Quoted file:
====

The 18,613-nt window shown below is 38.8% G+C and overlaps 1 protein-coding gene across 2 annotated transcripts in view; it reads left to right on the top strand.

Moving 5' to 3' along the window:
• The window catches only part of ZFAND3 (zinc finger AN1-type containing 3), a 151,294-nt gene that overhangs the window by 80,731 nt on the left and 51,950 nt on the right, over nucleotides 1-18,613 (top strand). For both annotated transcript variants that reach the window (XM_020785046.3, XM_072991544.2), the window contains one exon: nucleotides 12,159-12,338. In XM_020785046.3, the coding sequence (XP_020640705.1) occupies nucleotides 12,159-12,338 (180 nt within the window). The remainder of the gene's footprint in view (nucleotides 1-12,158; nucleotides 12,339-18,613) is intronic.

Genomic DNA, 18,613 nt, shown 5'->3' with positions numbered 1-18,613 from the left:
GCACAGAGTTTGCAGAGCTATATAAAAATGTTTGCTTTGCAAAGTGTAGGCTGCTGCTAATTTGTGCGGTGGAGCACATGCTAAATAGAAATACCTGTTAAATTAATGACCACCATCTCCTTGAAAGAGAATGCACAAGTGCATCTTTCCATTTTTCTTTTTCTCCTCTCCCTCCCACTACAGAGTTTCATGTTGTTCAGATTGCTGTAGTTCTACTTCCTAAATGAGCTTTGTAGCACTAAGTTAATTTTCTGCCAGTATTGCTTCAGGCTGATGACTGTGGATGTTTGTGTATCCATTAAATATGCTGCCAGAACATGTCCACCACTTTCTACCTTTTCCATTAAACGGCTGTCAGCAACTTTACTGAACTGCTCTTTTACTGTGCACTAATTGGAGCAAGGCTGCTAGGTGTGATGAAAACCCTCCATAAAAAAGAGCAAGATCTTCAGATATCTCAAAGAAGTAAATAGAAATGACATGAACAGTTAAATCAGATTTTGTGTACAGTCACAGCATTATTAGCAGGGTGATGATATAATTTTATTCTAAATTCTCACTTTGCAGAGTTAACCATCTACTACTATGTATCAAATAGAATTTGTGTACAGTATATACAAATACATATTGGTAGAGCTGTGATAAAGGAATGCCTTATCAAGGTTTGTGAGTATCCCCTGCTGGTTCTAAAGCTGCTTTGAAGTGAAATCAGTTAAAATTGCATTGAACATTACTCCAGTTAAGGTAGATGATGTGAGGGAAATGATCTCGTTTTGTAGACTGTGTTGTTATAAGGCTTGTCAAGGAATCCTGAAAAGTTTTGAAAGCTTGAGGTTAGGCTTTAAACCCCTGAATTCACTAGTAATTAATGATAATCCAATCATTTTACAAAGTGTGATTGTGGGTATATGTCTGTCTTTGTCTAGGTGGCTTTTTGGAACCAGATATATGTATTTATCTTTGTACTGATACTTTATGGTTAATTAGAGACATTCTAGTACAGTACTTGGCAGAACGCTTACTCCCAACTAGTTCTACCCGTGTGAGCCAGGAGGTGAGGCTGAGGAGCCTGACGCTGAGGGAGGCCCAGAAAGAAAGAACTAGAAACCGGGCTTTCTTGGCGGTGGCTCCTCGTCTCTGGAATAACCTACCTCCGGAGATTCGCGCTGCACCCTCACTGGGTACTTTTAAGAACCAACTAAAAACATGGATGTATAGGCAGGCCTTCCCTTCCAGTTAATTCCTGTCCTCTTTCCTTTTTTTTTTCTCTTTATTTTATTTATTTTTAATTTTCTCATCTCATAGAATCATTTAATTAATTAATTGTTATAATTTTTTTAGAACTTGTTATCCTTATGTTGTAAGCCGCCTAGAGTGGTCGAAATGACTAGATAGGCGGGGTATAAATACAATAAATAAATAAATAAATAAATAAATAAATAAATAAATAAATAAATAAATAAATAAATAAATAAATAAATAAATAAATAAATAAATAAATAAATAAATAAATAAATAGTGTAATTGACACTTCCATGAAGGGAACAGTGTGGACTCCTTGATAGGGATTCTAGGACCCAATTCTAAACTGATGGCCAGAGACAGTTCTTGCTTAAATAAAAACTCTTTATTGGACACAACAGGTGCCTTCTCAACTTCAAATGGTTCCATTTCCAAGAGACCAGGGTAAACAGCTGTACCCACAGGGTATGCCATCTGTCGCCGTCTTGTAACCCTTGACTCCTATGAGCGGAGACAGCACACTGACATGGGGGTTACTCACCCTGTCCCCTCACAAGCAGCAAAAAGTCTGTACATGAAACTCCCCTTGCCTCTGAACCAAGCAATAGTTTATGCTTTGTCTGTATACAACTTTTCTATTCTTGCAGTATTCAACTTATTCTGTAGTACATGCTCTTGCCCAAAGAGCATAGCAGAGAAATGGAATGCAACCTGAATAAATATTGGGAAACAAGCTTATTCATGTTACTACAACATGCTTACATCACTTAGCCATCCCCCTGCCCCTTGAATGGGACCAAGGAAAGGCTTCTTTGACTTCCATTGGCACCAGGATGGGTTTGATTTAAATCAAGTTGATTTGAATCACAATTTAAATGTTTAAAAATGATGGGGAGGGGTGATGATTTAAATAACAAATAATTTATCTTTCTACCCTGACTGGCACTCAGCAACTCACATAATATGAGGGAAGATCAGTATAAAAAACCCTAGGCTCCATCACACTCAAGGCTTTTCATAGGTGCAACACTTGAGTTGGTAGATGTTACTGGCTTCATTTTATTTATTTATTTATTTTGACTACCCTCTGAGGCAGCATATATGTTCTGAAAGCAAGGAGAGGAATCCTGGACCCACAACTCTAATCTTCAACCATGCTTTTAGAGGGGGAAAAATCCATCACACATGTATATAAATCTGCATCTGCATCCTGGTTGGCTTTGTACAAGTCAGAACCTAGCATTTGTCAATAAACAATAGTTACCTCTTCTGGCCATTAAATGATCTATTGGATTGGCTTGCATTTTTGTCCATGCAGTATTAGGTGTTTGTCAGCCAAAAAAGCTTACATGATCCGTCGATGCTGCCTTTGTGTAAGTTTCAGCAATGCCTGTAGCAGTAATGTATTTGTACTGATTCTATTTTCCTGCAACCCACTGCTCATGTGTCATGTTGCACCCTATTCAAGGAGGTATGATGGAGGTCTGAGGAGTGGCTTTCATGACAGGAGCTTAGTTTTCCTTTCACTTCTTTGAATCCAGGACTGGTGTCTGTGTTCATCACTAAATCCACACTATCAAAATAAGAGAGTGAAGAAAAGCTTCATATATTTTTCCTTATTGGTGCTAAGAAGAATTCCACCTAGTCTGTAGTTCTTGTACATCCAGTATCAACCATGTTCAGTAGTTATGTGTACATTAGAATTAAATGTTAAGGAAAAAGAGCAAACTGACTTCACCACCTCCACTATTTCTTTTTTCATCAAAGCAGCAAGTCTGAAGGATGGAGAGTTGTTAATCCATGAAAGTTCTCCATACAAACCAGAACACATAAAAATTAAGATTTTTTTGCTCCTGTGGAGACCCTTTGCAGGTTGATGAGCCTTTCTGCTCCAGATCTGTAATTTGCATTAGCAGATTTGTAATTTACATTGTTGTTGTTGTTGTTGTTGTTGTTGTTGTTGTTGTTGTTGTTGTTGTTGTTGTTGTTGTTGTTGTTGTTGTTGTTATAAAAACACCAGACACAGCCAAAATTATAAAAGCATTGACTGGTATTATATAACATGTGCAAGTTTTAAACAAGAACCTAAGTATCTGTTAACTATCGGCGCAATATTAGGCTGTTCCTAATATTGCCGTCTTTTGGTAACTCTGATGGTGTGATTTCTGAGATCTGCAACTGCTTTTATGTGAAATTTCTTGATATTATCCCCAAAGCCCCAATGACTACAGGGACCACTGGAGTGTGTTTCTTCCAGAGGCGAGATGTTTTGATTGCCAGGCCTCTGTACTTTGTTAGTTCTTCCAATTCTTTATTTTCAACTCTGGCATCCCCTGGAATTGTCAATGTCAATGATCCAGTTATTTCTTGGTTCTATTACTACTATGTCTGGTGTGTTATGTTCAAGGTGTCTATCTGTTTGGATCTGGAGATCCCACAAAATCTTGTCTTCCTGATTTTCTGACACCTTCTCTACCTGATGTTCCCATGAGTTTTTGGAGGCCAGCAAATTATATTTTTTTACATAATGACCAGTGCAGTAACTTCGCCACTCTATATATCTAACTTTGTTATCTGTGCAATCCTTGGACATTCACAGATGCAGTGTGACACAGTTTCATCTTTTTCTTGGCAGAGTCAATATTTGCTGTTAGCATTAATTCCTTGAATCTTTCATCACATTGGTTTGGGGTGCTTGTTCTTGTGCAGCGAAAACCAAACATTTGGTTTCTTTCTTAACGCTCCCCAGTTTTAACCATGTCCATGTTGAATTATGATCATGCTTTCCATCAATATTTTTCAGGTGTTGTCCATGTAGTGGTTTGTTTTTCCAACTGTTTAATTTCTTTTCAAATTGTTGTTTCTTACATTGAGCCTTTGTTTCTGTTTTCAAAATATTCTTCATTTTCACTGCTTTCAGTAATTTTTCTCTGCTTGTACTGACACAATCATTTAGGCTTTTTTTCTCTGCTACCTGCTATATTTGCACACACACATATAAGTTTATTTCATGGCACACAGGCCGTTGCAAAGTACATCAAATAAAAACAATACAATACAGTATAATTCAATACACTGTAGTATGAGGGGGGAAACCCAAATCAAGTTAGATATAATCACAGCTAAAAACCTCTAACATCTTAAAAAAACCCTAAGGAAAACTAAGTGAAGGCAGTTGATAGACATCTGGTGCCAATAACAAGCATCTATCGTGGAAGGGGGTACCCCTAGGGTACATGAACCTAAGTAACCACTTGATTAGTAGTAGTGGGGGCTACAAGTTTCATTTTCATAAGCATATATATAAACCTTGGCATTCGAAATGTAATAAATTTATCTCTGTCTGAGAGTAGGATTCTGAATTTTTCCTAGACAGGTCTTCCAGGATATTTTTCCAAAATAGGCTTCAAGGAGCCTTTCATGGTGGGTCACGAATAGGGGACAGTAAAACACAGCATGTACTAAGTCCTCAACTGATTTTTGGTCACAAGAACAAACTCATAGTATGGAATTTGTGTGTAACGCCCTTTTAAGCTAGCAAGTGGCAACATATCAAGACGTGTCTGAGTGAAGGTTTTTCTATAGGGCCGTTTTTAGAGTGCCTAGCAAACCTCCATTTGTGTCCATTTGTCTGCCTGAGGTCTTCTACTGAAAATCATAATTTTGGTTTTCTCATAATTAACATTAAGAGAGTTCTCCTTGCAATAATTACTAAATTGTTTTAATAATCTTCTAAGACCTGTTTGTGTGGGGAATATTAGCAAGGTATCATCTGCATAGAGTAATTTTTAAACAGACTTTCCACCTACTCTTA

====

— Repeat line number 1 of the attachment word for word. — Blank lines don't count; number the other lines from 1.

The 18,613-nt window shown below is 38.8% G+C and overlaps 1 protein-coding gene across 2 annotated transcripts in view; it reads left to right on the top strand.